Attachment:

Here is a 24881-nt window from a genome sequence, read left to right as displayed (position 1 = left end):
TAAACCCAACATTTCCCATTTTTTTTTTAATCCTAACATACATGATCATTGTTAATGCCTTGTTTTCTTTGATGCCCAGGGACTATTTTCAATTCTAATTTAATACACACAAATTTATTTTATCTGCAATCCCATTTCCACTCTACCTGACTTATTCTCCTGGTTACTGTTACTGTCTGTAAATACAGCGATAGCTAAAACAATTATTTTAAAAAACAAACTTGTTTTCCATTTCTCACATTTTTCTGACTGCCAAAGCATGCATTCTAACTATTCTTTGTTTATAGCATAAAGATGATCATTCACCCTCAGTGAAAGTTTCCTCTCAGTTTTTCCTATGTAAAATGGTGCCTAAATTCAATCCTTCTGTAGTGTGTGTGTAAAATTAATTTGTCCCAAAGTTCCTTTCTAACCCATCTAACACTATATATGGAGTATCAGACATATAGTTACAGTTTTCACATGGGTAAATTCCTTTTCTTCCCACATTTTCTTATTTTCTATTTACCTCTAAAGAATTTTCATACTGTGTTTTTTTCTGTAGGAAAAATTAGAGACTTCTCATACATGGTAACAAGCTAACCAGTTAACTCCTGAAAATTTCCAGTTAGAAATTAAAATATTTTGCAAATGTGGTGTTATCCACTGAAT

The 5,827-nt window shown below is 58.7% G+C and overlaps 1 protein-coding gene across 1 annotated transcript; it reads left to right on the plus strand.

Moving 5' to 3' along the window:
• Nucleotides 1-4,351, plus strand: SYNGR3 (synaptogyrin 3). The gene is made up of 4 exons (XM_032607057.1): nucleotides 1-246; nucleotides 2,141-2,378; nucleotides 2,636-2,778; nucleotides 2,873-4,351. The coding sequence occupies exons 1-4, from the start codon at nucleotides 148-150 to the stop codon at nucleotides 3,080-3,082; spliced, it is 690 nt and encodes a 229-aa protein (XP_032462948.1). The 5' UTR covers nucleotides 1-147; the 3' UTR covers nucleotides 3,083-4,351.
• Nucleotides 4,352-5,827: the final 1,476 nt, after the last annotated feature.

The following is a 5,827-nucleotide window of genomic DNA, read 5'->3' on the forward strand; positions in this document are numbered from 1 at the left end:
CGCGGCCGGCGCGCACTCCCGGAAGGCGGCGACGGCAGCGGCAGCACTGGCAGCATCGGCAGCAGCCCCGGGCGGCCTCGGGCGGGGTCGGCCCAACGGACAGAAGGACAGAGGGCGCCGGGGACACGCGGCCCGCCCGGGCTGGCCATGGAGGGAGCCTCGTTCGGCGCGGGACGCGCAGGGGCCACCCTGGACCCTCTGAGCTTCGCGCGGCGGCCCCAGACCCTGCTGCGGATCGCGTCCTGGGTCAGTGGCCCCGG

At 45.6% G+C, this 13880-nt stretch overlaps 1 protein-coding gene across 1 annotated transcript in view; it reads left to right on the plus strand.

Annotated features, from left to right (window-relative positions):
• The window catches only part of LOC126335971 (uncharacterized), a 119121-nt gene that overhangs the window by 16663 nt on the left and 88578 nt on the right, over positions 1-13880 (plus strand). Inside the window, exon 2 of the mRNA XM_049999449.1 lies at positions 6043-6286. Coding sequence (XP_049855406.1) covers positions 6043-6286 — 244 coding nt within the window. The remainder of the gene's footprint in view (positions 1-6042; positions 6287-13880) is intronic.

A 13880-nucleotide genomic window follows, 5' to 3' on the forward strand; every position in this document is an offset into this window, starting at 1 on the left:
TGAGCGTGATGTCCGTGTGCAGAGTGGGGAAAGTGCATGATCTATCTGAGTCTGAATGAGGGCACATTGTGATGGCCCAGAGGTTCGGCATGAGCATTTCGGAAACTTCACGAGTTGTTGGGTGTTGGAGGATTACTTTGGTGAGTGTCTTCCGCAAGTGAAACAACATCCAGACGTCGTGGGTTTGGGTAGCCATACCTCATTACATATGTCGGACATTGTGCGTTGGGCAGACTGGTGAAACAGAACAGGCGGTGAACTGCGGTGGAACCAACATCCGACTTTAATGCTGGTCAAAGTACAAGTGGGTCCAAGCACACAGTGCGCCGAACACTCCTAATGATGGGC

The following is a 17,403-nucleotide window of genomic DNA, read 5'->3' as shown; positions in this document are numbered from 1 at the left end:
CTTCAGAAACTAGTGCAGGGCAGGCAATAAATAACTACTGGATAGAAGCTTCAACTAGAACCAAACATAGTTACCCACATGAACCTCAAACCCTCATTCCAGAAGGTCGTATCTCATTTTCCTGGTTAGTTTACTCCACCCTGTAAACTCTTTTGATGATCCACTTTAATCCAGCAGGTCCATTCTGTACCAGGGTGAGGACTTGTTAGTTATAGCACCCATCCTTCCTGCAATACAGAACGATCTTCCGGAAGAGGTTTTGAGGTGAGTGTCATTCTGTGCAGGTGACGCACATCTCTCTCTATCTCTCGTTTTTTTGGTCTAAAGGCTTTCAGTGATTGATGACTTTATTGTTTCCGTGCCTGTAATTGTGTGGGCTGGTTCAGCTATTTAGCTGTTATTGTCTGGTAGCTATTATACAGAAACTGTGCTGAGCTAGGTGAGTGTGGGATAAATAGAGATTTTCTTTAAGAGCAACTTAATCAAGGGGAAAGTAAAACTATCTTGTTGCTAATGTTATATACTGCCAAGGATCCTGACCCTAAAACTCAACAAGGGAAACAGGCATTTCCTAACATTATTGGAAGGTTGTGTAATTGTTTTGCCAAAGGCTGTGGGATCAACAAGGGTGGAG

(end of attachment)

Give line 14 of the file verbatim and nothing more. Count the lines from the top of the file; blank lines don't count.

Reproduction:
The following is a 17,403-nucleotide window of genomic DNA, read 5'->3' as shown; positions in this document are numbered from 1 at the left end: